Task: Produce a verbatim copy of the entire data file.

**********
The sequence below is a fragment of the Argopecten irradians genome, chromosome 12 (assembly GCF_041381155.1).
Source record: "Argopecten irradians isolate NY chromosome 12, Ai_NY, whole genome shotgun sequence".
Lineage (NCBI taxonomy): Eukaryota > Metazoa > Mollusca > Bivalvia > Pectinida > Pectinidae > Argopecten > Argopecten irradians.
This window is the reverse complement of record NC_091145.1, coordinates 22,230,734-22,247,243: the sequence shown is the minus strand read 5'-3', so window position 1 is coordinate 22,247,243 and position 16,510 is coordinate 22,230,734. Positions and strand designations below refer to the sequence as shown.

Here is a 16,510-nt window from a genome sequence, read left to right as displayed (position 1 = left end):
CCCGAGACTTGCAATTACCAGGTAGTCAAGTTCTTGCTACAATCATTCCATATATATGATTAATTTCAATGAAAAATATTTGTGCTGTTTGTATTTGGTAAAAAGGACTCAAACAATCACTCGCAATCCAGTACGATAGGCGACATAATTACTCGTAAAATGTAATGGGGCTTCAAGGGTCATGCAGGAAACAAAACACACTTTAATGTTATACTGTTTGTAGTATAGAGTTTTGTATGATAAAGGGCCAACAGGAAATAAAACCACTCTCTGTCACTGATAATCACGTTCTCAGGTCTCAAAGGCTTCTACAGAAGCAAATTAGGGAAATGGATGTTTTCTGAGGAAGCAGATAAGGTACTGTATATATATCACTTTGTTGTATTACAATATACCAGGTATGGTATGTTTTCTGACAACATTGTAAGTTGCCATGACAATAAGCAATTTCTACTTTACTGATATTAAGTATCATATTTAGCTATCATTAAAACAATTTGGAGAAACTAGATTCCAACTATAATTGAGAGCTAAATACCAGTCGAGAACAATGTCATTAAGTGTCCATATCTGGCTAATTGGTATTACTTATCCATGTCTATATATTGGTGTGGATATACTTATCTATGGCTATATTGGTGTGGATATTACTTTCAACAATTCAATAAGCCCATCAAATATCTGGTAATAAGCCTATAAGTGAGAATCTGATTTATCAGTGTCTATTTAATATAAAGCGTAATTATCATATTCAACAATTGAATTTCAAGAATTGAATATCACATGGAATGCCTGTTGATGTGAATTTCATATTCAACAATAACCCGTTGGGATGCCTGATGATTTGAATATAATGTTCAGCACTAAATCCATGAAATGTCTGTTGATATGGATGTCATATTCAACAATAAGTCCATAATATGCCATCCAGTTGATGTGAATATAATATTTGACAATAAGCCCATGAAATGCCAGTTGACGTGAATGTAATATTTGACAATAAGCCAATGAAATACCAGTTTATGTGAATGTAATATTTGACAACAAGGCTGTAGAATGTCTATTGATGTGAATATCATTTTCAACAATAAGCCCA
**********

The sequence below is a fragment of the Argopecten irradians genome, chromosome 12 (assembly GCF_041381155.1).
Source record: "Argopecten irradians isolate NY chromosome 12, Ai_NY, whole genome shotgun sequence".
Lineage (NCBI taxonomy): Eukaryota > Metazoa > Mollusca > Bivalvia > Pectinida > Pectinidae > Argopecten > Argopecten irradians.
This window is the reverse complement of record NC_091145.1, coordinates 22,230,734-22,247,243: the sequence shown is the minus strand read 5'-3', so window position 1 is coordinate 22,247,243 and position 16,510 is coordinate 22,230,734. Positions and strand designations below refer to the sequence as shown.

Here is a 16,510-nt window from a genome sequence, read left to right as displayed (position 1 = left end):
CCCGAGACTTGCAATTACCAGGTAGTCAAGTTCTTGCTACAATCATTCCATATATATGATTAATTTCAATGAAAAATATTTGTGCTGTTTGTATTTGGTAAAAAGGACTCAAACAATCACTCGCAATCCAGTACGATAGGCGACATAATTACTCGTAAAATGTAATGGGGCTTCAAGGGTCATGCAGGAAACAAAACACACTTTAATGTTATACTGTTTGTAGTATAGAGTTTTGTATGATAAAGGGCCAACAGGAAATAAAACCACTCTCTGTCACTGATAATCACGTTCTCAGGTCTCAAAGGCTTCTACAGAAGCAAATTAGGGAAATGGATGTTTTCTGAGGAAGCAGATAAGGTACTGTATATATATCACTTTGTTGTATTACAATATACCAGGTATGGTATGTTTTCTGACAACATTGTAAGTTGCCATGACAATAAGCAATTTCTACTTTACTGATATTAAGTATCATATTTAGCTATCATTAAAACAATTTGGAGAAACTAGATTCCAACTATAATTGAGAGCTAAATACCAGTCGAGAACAATGTCATTAAGTGTCCATATCTGGCTAATTGGTATTACTTATCCATGTCTATATATTGGTGTGGATATACTTATCTATGGCTATATTGGTGTGGATATTACTTTCAACAATTCAATAAGCCCATCAAATATCTGGTAATAAGCCTATAAGTGAGAATCTGATTTATCAGTGTCTATTTAATATAAAGCGTAATTATCATATTCAACAATTGAATTTCAAGAATTGAATATCACATGGAATGCCTGTTGATGTGAATTTCATATTCAACAATAACCCGTTGGGATGCCTGATGATTTGAATATAATGTTCAGCACTAAATCCATGAAATGTCTGTTGATATGGATGTCATATTCAACAATAAGTCCATAATATGCCATCCAGTTGATGTGAATATAATATTTGACAATAAGCCCATGAAATGCCAGTTGACGTGAATGTAATATTTGACAATAAGCCAATGAAATACCAGTTTATGTGAATGTAATATTTGACAACAAGGCTGTAGAATGTCTATTGATGTGAATATCATTTTCAACAATAAGCCCA